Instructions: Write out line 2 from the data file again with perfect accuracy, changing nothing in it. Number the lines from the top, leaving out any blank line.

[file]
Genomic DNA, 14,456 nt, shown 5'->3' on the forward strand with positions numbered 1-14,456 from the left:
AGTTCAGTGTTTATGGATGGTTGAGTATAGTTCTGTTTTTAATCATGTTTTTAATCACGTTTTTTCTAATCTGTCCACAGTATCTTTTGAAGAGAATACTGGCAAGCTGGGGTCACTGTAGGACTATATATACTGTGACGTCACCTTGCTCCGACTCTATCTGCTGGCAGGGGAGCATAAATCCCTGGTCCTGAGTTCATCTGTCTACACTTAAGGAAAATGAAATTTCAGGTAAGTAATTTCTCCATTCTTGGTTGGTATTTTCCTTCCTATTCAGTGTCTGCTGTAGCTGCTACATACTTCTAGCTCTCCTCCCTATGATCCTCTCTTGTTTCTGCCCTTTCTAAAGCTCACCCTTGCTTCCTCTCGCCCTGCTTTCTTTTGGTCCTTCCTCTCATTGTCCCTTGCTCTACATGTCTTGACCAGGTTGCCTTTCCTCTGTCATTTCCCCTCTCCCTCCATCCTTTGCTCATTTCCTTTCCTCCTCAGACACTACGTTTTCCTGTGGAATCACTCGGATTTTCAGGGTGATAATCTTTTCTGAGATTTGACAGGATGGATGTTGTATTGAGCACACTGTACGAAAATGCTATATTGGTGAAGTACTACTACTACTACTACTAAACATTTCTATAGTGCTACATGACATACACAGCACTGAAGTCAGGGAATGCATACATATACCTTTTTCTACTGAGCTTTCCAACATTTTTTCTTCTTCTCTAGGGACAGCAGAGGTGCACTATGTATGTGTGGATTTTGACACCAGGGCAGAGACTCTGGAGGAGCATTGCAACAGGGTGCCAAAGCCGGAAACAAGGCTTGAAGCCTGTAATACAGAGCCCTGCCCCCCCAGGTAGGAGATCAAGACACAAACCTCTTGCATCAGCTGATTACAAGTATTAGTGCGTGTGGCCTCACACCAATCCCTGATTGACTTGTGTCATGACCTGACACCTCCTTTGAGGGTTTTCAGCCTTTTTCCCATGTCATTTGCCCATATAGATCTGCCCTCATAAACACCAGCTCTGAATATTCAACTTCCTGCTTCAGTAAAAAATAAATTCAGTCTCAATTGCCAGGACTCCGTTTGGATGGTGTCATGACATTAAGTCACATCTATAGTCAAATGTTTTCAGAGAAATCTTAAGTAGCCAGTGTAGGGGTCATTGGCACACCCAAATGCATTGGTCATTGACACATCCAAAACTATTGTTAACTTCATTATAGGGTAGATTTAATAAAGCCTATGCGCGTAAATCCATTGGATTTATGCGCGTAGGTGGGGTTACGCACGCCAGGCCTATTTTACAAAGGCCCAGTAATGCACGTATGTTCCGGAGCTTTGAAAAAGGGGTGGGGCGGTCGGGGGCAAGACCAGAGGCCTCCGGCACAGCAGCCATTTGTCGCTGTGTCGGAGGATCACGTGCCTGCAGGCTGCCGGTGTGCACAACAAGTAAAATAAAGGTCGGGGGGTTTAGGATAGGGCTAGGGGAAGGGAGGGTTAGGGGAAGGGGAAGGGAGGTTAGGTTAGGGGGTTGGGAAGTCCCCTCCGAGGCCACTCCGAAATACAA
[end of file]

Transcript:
AGTTCAGTGTTTATGGATGGTTGAGTATAGTTCTGTTTTTAATCATGTTTTTAATCACGTTTTTTCTAATCTGTCCACAGTATCTTTTGAAGAGAATACTGGCAAGCTGGGGTCACTGTAGGACTATATATACTGTGACGTCACCTTGCTCCGACTCTATCTGCTGGCAGGGGAGCATAAATCCCTGGTCCTGAGTTCATCTGTCTACACTTAAGGAAAATGAAATTTCAGGTAAGTAATTTCTCCATTCTTGGTTGGTATTTTCCTTCCTATTCAGTGTCTGCTGTAGCTGCTACATACTTCTAGCTCTCCTCCCTATGATCCTCTCTTGTTTCTGCCCTTTCTAAAGCTCACCCTTGCTTCCTCTCGCCCTGCTTTCTTTTGGTCCTTCCTCTCATTGTCCCTTGCTCTACATGTCTTGACCAGGTTGCCTTTCCTCTGTCATTTCCCCTCTCCCTCCATCCTTTGCTCATTTCCTTTCCTCCTCAGACACTACGTTTTCCTGTGGAATCACTCGGATTTTCAGGGTGATAATCTTTTCTGAGATTTGACAGGATGGATGTTGTATTGAGCACACTGTACGAAAATGCTATATTGGTGAAGTACTACTACTACTACTACTAAACATTTCTATAGTGCTACATGACATACACAGCACTGAAGTCAGGGAATGCATACATATACCTTTTTCTACTGAGCTTTCCAACATTTTTTCTTCTTCTCTAGGGACAGCAGAGGTGCACTATGTATGTGTGGATTTTGACACCAGGGCAGAGACTCTGGAGGAGCATTGCAACAGGGTGCCAAAGCCGGAAACAAGGCTTGAAGCCTGTAATACAGAGCCCTGCCCCCCCAGGTAGGAGATCAAGACACAAACCTCTTGCATCAGCTGATTACAAGTATTAGTGCGTGTGGCCTCACACCAATCCCTGATTGACTTGTGTCATGACCTGACACCTCCTTTGAGGGTTTTCAGCCTTTTTCCCATGTCATTTGCCCATATAGATCTGCCCTCATAAACACCAGCTCTGAATATTCAACTTCCTGCTTCAGTAAAAAATAAATTCAGTCTCAATTGCCAGGACTCCGTTTGGATGGTGTCATGACATTAAGTCACATCTATAGTCAAATGTTTTCAGAGAAATCTTAAGTAGCCAGTGTAGGGGTCATTGGCACACCCAAATGCATTGGTCATTGACACATCCAAAACTATTGTTAACTTCATTATAGGGTAGATTTAATAAAGCCTATGCGCGTAAATCCATTGGATTTATGCGCGTAGGTGGGGTTACGCACGCCAGGCCTATTTTACAAAGGCCCAGTAATGCACGTATGTTCCGGAGCTTTGAAAAAGGGGTGGGGCGGTCGGGGGCAAGACCAGAGGCCTCCGGCACAGCAGCCATTTGTCGCTGTGTCGGAGGATCACGTGCCTGCAGGCTGCCGGTGTGCACAACAAGTAAAATAAAGGTCGGGGGGTTTAGGATAGGGCTAGGGGAAGGGAGGGTTAGGGGAAGGGGAAGGGAGGTTAGGTTAGGGGGTTGGGAAGTCCCCTCCGAGGCCACTCCGAAATACAA